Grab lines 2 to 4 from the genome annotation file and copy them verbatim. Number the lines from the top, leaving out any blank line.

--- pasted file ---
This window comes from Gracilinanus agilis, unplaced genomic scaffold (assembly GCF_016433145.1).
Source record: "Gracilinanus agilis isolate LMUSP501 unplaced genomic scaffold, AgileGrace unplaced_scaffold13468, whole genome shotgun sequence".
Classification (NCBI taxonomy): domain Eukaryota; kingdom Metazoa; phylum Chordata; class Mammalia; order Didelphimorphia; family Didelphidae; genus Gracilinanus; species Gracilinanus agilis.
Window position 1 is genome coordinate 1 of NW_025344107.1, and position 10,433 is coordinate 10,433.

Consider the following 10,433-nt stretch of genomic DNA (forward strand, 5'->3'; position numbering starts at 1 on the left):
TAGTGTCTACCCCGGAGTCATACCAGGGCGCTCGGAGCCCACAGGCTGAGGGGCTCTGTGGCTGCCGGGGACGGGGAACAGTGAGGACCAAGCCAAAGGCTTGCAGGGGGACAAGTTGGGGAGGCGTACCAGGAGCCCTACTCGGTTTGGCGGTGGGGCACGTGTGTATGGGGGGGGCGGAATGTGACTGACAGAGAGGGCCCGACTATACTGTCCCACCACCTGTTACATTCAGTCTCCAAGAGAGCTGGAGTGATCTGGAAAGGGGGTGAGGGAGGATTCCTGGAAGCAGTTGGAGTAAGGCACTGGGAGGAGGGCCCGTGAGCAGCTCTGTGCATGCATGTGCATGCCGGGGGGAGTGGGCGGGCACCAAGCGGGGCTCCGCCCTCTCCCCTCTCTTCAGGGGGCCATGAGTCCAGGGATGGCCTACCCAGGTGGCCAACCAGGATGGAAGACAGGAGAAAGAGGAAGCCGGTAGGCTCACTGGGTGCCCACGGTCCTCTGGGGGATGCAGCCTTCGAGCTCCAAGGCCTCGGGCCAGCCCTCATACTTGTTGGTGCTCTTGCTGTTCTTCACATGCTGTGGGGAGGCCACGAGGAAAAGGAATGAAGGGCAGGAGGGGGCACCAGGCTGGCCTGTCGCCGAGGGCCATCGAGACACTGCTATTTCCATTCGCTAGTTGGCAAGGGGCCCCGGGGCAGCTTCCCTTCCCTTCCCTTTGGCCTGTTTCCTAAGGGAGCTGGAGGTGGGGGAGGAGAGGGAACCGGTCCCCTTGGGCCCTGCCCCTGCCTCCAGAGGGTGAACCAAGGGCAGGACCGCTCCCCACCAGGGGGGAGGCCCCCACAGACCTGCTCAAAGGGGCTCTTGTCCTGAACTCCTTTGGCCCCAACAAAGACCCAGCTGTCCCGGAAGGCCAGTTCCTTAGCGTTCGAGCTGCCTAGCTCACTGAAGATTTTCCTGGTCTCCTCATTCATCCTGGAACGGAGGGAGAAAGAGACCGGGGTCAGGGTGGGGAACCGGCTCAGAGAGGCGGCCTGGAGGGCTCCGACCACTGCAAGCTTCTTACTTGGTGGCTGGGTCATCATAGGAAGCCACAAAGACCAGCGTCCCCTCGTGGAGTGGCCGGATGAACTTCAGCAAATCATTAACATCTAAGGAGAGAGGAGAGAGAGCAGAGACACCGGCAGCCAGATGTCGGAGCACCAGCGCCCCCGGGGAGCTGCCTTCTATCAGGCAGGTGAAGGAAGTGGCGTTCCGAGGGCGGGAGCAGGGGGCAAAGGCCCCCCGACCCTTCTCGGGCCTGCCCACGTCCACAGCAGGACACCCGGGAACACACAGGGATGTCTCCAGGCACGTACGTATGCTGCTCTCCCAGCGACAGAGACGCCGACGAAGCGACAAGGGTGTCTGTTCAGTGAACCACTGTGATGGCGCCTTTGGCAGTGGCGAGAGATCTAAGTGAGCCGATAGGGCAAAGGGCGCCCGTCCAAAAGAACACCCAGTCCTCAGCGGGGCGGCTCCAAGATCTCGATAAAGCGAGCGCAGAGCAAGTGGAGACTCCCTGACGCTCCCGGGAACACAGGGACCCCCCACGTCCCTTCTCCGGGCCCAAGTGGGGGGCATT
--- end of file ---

Source record: "Gracilinanus agilis isolate LMUSP501 unplaced genomic scaffold, AgileGrace unplaced_scaffold13468, whole genome shotgun sequence".
Classification (NCBI taxonomy): domain Eukaryota; kingdom Metazoa; phylum Chordata; class Mammalia; order Didelphimorphia; family Didelphidae; genus Gracilinanus; species Gracilinanus agilis.
Window position 1 is genome coordinate 1 of NW_025344107.1, and position 10,433 is coordinate 10,433.